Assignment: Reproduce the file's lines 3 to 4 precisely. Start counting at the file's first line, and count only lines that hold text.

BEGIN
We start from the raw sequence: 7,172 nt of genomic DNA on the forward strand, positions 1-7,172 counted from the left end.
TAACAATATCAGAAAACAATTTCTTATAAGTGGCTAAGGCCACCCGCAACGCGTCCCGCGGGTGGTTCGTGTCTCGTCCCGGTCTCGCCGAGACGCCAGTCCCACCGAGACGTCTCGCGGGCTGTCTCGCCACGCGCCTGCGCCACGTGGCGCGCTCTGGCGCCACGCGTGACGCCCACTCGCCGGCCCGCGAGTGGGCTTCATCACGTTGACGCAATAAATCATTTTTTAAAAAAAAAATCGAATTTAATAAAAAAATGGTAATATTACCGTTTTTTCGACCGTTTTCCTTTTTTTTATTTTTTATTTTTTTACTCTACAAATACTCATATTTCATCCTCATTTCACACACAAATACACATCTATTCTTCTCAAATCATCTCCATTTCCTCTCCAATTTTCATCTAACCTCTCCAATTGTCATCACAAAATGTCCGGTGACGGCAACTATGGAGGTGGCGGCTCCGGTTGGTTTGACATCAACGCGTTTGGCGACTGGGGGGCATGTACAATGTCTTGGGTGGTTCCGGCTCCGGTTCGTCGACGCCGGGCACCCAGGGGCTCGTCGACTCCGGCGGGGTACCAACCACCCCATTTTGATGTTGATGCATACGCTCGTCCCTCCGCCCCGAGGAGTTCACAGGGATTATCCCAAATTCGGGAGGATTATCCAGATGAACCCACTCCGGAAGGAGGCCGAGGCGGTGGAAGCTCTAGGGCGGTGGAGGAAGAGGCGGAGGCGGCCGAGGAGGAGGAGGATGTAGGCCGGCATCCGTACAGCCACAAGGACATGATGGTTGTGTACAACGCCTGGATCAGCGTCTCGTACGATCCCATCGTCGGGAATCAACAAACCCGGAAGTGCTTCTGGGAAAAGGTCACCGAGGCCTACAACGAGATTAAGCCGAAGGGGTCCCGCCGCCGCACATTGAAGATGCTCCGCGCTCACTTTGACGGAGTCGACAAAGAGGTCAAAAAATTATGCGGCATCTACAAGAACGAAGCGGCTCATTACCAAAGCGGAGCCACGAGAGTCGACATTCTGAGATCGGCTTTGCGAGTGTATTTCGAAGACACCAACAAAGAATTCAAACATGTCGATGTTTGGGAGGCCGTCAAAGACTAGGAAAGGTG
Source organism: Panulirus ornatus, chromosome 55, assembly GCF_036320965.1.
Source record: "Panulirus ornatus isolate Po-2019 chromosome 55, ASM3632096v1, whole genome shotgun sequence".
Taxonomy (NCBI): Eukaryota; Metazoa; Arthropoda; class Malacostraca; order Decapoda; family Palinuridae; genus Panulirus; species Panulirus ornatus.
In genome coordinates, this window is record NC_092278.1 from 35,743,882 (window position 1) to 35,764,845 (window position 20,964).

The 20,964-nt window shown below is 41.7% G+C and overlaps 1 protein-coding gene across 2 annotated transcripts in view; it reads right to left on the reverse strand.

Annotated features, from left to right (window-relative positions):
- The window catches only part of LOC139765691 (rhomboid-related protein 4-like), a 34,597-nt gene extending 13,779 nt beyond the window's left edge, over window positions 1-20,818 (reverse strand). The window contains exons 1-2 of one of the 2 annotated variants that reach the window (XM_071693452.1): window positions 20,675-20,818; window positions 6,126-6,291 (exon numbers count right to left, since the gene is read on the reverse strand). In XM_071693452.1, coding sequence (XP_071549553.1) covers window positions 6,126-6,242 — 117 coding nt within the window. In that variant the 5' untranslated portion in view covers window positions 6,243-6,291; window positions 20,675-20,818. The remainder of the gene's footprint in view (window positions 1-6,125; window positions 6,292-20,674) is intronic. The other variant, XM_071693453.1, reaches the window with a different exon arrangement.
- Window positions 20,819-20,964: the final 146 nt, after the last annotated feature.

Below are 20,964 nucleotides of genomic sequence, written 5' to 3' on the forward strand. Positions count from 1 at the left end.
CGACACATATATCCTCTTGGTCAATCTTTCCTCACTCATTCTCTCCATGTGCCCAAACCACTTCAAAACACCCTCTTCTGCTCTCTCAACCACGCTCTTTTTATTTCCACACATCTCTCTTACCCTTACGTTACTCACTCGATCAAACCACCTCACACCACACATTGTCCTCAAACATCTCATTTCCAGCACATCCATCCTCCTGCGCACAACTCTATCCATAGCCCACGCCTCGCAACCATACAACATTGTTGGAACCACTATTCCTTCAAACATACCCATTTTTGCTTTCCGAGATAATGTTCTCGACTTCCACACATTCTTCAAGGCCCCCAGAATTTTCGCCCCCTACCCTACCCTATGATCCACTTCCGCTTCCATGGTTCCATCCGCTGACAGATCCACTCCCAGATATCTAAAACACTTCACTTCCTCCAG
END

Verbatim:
Source organism: Panulirus ornatus, chromosome 55, assembly GCF_036320965.1.
Source record: "Panulirus ornatus isolate Po-2019 chromosome 55, ASM3632096v1, whole genome shotgun sequence".